According to Mark Roemer Oakland, there could be a number of reasons that can cause electrical problems at your home. Some of these reasons have obvious signs that you can detect or observe easily and fix without any issues. Other problems require a deeper inspection and professional help.
Here are a few common reasons for electrical problems at home:
1. Circuit overloading – Circuit overloading is one of the most common reasons for frequent electrical problems at home. This usually happens when you overburden a single circuit board by attaching too many electrical appliances to it. For instance, daisy-chaining power boards or connecting a complete home entertainment setup to a single board.
To reduce the chances of circuit overloads, be mindful of how you connect electrical appliances around your home. For best results, we recommend you spread out the load throughout the home and unplug any devices such as phone chargers when they are not in use.
2. Electrical surges – Electrical surges can occur due to damaged power lines, natural phenomena such as lighting strikes, bad electrical wiring, or even when you connect a faulty appliance. These typically last a few microseconds and do not cause major harm if they occur once in a while.
However, when they occur frequently, they can become a real issue and damage electrical appliances that are connected to the home grid. If you suspect a faulty device or power board, try disconnecting it from the home grid. However, we recommend you consult a professional electrician if the issue is not solved.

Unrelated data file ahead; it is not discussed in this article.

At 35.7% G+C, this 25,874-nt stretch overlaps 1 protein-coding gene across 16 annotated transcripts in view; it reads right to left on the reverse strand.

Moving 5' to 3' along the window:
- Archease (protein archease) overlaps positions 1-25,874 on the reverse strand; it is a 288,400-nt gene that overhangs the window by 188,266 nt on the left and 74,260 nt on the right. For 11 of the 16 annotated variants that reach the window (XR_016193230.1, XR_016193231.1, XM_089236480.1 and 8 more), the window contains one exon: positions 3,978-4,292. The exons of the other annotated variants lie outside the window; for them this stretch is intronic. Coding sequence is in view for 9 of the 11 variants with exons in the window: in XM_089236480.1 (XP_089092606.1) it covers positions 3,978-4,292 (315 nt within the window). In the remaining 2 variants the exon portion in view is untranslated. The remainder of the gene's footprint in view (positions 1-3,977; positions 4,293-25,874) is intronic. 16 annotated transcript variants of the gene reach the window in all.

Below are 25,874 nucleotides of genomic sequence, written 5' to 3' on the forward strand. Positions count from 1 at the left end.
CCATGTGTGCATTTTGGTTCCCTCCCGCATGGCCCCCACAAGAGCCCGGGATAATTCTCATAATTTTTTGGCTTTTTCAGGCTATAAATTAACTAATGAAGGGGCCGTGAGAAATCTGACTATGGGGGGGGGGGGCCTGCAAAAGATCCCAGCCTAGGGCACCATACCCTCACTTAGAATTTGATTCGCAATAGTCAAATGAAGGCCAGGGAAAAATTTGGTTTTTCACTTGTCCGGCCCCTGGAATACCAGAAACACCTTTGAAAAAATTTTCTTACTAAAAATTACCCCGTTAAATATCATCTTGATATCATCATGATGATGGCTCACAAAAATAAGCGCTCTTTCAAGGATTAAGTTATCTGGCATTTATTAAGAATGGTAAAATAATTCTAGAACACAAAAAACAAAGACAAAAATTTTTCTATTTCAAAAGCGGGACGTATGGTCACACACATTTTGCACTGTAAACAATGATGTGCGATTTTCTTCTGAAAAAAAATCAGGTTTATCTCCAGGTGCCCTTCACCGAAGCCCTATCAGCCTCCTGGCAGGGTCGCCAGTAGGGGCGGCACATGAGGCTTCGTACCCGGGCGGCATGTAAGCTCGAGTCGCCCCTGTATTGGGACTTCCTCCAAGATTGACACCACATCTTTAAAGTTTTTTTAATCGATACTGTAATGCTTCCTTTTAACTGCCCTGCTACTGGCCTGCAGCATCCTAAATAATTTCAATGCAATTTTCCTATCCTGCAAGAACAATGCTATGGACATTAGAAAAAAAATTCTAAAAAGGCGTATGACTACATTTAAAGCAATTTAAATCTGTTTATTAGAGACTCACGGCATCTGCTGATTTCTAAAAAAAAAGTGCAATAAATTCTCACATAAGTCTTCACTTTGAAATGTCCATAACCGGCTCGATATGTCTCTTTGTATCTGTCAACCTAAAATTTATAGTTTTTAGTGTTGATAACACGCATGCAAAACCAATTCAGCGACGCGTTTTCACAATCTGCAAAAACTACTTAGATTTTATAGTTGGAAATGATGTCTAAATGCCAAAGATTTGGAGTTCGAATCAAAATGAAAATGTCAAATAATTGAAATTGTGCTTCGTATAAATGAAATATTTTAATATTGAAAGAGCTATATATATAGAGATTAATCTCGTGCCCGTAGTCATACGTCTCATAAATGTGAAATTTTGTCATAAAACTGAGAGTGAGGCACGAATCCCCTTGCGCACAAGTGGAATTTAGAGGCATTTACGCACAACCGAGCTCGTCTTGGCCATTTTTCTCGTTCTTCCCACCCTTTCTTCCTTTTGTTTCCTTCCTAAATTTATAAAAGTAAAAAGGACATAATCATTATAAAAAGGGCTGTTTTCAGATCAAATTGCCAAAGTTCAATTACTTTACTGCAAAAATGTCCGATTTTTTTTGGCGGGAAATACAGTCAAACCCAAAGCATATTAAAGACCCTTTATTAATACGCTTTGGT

3. Tripped circuit breaker – Circuit breakers are built to protect your home from dangerous electrical mishaps and are designed to cut off power delivery when too many high-wattage items are connected to a single circuit simultaneously. For instance, using hairdryers, air conditioners, washing machines, and microwaves simultaneously can trip the circuit breaker.
This is actually a good thing since it means that your home is well-protected against huge power surges. To reduce the risk of tripping the circuit breaker, ensure you don’t connect too many high-watt appliances to a single circuit, or at least, try to use a setting in the appliance that uses less power.
4. Faulty switches – Faulty switches are more common in old homes when they are nearing the end of their life, but they can also be attributed to sub-standard products or shoddy workmanship, especially if you notice them in new homes. For instance, faulty dimmer switches that fail to adjust the brightness of lighting. Of course, there could be an issue with the wiring, circuit, or outlet too. However, you have to call in a professional electrician to figure out the root cause of the problem in such cases.
Mark Roemer Oakland suggests you install a high-quality residual current circuit breaker (RCCB) in your house to keep it protected against electrical hazards such as electric fire. RCCB offers protection against direct as well as indirect contact, and protection of earthing against corrosion.